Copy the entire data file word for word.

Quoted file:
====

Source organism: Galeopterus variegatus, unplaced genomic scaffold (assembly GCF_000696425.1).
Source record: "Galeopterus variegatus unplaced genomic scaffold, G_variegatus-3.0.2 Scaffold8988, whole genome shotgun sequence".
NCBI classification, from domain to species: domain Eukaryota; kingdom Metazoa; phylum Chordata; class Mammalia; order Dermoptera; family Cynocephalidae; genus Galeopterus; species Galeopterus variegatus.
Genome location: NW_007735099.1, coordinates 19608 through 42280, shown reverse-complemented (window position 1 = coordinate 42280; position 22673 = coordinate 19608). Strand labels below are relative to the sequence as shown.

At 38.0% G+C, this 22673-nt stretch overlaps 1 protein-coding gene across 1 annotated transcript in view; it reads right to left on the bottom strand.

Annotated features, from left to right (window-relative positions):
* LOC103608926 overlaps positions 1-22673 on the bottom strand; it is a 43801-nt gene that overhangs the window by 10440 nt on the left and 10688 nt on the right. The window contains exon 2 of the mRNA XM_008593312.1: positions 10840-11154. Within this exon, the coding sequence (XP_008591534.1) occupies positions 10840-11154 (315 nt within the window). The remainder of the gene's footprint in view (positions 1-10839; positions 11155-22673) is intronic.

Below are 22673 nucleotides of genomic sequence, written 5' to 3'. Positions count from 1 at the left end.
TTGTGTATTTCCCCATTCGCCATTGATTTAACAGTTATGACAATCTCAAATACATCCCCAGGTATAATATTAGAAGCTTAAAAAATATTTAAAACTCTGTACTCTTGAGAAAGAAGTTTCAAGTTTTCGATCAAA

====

Source organism: Galeopterus variegatus, unplaced genomic scaffold (assembly GCF_000696425.1).
Source record: "Galeopterus variegatus unplaced genomic scaffold, G_variegatus-3.0.2 Scaffold8988, whole genome shotgun sequence".
NCBI classification, from domain to species: domain Eukaryota; kingdom Metazoa; phylum Chordata; class Mammalia; order Dermoptera; family Cynocephalidae; genus Galeopterus; species Galeopterus variegatus.
Genome location: NW_007735099.1, coordinates 19608 through 42280, shown reverse-complemented (window position 1 = coordinate 42280; position 22673 = coordinate 19608). Strand labels below are relative to the sequence as shown.

At 38.0% G+C, this 22673-nt stretch overlaps 1 protein-coding gene across 1 annotated transcript in view; it reads right to left on the bottom strand.

Annotated features, from left to right (window-relative positions):
* LOC103608926 overlaps positions 1-22673 on the bottom strand; it is a 43801-nt gene that overhangs the window by 10440 nt on the left and 10688 nt on the right. The window contains exon 2 of the mRNA XM_008593312.1: positions 10840-11154. Within this exon, the coding sequence (XP_008591534.1) occupies positions 10840-11154 (315 nt within the window). The remainder of the gene's footprint in view (positions 1-10839; positions 11155-22673) is intronic.

Below are 22673 nucleotides of genomic sequence, written 5' to 3'. Positions count from 1 at the left end.
TTGTGTATTTCCCCATTCGCCATTGATTTAACAGTTATGACAATCTCAAATACATCCCCAGGTATAATATTAGAAGCTTAAAAAATATTTAAAACTCTGTACTCTTGAGAAAGAAGTTTCAAGTTTTCGATCAAA